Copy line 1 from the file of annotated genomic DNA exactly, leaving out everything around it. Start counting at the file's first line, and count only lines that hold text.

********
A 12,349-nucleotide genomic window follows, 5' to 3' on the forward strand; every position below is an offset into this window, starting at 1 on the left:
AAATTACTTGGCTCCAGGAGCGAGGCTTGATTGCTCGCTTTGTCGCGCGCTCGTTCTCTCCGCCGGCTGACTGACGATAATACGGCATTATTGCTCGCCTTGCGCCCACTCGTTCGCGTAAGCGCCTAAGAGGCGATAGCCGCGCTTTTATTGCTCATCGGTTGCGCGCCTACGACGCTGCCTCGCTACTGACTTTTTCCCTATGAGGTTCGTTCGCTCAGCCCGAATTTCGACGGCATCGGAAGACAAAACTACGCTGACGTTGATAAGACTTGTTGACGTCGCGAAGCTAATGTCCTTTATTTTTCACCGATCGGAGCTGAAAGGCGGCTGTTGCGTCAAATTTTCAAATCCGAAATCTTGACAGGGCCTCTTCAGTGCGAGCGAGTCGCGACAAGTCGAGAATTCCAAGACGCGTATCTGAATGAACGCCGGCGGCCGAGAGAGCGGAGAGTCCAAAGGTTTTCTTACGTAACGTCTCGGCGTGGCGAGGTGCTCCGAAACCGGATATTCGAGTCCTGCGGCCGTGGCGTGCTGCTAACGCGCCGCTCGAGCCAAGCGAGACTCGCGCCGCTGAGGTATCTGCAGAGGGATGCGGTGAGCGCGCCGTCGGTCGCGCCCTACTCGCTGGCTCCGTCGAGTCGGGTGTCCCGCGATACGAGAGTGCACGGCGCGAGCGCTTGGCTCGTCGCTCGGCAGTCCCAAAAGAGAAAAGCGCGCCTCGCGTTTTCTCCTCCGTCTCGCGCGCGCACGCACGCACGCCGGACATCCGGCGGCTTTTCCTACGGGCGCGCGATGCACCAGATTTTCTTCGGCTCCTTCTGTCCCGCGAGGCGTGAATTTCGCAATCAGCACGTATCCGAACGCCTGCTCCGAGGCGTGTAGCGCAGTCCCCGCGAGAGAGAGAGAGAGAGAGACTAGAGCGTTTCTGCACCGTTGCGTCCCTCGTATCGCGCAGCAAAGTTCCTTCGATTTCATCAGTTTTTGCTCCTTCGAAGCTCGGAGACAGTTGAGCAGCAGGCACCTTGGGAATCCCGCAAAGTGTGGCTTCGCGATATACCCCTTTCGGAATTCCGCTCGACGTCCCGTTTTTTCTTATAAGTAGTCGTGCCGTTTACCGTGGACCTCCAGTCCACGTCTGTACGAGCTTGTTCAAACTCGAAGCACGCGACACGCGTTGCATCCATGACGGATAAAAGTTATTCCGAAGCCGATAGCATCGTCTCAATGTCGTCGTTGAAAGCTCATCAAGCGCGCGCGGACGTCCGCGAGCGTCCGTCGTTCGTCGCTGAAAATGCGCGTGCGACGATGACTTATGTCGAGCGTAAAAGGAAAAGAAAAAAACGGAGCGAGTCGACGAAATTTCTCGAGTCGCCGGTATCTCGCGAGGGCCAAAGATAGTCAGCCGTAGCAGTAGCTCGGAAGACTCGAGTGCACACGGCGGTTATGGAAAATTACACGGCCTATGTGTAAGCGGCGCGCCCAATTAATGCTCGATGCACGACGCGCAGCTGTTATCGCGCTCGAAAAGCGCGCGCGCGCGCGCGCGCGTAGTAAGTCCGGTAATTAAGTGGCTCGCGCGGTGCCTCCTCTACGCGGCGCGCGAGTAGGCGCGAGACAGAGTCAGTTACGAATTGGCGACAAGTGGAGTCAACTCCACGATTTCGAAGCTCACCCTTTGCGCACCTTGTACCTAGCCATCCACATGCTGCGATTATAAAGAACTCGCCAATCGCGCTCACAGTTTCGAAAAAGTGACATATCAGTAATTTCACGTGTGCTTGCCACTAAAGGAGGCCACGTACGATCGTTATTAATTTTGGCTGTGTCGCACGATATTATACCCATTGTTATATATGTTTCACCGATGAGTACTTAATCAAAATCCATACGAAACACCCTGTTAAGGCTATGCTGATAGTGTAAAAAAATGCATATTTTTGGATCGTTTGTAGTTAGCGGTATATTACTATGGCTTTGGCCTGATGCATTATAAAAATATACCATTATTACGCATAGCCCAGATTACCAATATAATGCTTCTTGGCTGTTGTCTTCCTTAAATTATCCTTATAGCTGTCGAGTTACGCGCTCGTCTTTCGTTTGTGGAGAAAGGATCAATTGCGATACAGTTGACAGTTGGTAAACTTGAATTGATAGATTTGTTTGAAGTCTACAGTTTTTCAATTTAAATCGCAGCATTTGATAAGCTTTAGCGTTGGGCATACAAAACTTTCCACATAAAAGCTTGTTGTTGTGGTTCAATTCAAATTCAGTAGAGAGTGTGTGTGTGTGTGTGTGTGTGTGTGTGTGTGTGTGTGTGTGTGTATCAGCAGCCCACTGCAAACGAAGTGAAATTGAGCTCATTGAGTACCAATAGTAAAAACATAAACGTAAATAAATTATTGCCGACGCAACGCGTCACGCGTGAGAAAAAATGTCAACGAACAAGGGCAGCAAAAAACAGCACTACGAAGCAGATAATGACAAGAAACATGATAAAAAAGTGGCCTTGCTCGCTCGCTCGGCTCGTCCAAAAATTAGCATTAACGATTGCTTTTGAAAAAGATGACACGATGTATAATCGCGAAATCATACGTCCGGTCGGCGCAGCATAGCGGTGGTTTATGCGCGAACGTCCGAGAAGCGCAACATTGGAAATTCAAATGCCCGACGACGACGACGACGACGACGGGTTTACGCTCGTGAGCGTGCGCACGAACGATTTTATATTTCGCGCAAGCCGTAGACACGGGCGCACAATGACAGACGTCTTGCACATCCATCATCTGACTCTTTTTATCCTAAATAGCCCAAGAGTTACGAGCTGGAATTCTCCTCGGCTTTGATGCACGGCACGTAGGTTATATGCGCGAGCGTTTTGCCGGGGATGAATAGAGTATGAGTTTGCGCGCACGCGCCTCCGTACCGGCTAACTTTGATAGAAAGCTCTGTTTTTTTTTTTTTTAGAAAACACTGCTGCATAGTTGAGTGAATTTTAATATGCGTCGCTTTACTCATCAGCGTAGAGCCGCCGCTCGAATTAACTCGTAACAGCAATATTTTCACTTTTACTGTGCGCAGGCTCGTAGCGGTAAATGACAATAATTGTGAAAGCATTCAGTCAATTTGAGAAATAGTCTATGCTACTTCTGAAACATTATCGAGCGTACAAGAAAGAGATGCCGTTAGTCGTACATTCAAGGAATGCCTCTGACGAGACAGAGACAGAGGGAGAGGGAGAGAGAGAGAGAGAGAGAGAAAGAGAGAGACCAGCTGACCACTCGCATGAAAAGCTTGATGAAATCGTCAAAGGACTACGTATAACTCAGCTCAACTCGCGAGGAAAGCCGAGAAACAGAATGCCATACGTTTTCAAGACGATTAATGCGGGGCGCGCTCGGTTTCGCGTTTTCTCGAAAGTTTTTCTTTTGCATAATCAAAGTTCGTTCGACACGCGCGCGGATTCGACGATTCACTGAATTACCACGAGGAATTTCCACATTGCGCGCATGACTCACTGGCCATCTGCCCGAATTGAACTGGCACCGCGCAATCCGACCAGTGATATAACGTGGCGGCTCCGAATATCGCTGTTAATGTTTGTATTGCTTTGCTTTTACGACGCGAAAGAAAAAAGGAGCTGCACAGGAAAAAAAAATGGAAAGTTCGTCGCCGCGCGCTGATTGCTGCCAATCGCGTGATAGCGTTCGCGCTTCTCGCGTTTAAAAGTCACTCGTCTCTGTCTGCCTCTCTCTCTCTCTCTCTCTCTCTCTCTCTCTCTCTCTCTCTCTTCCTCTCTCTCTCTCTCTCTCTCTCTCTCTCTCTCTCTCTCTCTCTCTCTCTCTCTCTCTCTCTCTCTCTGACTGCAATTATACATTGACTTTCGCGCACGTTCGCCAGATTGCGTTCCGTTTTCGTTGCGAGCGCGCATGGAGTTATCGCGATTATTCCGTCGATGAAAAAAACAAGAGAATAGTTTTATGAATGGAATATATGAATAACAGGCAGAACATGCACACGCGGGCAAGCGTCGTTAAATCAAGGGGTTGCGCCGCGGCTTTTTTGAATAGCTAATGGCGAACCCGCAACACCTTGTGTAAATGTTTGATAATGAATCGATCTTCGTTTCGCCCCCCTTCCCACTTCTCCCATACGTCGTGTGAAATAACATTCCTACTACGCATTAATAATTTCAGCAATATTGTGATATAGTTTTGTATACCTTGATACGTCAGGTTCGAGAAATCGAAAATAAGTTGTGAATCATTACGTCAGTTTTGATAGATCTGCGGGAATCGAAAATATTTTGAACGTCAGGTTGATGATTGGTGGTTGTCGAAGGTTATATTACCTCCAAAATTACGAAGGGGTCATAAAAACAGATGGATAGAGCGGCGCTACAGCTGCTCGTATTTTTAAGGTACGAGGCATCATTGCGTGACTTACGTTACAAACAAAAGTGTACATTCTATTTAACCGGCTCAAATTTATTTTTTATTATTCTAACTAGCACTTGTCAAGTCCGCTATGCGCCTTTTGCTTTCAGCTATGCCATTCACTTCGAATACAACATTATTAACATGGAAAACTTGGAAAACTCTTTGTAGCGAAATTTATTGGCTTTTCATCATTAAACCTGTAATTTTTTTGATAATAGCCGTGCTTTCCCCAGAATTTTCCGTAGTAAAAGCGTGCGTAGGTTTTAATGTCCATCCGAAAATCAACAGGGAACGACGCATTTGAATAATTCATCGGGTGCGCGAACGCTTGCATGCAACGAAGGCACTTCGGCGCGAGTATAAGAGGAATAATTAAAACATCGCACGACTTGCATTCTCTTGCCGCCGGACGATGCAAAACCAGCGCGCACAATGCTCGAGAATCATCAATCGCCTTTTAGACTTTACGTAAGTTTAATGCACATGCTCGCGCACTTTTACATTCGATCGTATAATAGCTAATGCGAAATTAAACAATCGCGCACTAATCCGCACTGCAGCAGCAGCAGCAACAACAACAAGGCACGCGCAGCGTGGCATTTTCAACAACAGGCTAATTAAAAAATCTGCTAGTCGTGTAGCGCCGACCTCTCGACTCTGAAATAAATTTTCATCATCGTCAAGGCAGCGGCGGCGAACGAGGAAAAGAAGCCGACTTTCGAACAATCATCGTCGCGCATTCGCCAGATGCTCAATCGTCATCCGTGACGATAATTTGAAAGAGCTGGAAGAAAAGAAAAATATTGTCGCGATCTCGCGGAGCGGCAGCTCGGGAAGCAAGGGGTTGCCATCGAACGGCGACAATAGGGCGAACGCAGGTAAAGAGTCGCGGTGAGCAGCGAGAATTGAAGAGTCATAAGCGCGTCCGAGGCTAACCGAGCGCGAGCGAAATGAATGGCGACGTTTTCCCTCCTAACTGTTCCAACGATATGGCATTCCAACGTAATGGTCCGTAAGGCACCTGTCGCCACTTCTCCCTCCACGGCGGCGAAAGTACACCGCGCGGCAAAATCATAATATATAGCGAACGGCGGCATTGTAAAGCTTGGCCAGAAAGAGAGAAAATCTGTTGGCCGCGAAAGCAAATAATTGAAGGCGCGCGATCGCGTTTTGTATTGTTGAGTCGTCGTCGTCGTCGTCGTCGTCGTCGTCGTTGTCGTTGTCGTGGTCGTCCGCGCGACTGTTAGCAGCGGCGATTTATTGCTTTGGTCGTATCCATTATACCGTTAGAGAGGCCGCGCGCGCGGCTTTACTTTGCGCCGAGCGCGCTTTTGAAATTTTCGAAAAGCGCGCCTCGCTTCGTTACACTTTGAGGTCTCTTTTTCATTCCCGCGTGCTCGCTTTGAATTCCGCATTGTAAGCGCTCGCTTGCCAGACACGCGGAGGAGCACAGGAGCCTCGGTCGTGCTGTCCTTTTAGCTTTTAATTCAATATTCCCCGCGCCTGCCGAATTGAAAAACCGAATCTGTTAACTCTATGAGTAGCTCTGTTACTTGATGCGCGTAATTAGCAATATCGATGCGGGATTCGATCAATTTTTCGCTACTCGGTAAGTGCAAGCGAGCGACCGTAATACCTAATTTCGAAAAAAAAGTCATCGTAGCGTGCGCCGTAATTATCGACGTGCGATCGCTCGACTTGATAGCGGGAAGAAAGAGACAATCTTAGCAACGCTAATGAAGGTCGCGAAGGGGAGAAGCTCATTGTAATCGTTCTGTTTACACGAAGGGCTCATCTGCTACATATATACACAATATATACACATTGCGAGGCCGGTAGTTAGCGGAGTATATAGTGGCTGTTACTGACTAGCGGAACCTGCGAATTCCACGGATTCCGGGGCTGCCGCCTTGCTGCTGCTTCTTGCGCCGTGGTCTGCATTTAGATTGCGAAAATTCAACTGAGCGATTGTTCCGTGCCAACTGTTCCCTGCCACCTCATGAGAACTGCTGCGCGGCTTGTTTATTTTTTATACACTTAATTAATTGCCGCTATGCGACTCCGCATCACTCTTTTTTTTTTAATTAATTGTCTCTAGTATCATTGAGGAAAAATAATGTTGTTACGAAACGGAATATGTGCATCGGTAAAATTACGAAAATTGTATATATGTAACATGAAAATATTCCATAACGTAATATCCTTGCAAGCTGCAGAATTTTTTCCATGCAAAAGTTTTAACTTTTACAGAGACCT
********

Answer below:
A 12,349-nucleotide genomic window follows, 5' to 3' on the forward strand; every position below is an offset into this window, starting at 1 on the left: